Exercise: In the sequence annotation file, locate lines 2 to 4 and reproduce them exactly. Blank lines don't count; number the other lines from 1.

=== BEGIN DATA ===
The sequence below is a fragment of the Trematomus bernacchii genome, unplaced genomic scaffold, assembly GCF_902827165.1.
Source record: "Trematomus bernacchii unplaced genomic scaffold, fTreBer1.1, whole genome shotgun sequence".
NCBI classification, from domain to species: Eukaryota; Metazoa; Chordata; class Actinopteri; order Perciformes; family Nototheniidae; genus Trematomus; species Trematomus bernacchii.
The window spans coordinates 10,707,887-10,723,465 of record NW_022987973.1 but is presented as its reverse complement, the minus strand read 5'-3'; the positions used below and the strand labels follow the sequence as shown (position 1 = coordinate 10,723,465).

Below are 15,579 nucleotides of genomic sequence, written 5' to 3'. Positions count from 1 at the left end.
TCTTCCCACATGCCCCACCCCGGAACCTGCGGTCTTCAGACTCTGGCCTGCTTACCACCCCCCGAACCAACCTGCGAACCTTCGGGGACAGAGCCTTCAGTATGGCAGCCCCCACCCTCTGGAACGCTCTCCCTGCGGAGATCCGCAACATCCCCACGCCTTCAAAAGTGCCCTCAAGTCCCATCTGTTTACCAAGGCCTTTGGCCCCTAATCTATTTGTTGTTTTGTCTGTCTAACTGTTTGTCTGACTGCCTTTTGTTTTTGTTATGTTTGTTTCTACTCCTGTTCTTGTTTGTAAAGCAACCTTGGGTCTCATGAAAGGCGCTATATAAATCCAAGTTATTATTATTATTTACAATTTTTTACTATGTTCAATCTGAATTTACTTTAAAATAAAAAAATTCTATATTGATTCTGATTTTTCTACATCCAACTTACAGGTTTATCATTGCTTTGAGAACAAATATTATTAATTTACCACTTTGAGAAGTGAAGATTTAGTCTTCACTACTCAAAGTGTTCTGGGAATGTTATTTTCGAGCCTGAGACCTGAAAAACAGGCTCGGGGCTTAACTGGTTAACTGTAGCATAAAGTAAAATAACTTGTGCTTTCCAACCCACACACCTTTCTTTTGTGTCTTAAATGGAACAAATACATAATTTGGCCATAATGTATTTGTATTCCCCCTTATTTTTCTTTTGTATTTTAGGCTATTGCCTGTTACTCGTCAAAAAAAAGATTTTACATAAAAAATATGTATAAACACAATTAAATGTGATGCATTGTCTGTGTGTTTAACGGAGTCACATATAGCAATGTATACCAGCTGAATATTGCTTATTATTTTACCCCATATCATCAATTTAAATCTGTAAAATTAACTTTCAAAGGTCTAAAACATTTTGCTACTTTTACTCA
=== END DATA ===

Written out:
Source record: "Trematomus bernacchii unplaced genomic scaffold, fTreBer1.1, whole genome shotgun sequence".
NCBI classification, from domain to species: Eukaryota; Metazoa; Chordata; class Actinopteri; order Perciformes; family Nototheniidae; genus Trematomus; species Trematomus bernacchii.
The window spans coordinates 10,707,887-10,723,465 of record NW_022987973.1 but is presented as its reverse complement, the minus strand read 5'-3'; the positions used below and the strand labels follow the sequence as shown (position 1 = coordinate 10,723,465).